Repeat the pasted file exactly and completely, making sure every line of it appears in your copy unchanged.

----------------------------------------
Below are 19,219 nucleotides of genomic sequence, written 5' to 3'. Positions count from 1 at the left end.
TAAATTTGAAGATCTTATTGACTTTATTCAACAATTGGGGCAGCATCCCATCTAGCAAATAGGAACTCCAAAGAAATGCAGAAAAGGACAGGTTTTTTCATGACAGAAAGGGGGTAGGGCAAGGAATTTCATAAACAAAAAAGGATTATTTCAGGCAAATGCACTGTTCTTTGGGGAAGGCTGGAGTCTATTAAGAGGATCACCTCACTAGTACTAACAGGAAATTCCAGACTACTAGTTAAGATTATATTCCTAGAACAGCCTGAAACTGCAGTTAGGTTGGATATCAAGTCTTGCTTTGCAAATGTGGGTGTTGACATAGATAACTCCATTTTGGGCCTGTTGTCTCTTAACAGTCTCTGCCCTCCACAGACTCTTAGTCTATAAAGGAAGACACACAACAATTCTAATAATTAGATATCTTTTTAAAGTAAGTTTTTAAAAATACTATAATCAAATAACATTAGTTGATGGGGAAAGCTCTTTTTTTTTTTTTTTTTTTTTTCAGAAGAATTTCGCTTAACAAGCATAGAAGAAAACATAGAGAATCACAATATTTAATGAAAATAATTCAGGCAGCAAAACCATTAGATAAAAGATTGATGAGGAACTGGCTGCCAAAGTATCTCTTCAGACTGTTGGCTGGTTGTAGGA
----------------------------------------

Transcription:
Below are 19,219 nucleotides of genomic sequence, written 5' to 3'. Positions count from 1 at the left end.
TAAATTTGAAGATCTTATTGACTTTATTCAACAATTGGGGCAGCATCCCATCTAGCAAATAGGAACTCCAAAGAAATGCAGAAAAGGACAGGTTTTTTCATGACAGAAAGGGGGTAGGGCAAGGAATTTCATAAACAAAAAAGGATTATTTCAGGCAAATGCACTGTTCTTTGGGGAAGGCTGGAGTCTATTAAGAGGATCACCTCACTAGTACTAACAGGAAATTCCAGACTACTAGTTAAGATTATATTCCTAGAACAGCCTGAAACTGCAGTTAGGTTGGATATCAAGTCTTGCTTTGCAAATGTGGGTGTTGACATAGATAACTCCATTTTGGGCCTGTTGTCTCTTAACAGTCTCTGCCCTCCACAGACTCTTAGTCTATAAAGGAAGACACACAACAATTCTAATAATTAGATATCTTTTTAAAGTAAGTTTTTAAAAATACTATAATCAAATAACATTAGTTGATGGGGAAAGCTCTTTTTTTTTTTTTTTTTTTTTTCAGAAGAATTTCGCTTAACAAGCATAGAAGAAAACATAGAGAATCACAATATTTAATGAAAATAATTCAGGCAGCAAAACCATTAGATAAAAGATTGATGAGGAACTGGCTGCCAAAGTATCTCTTCAGACTGTTGGCTGGTTGTAGGA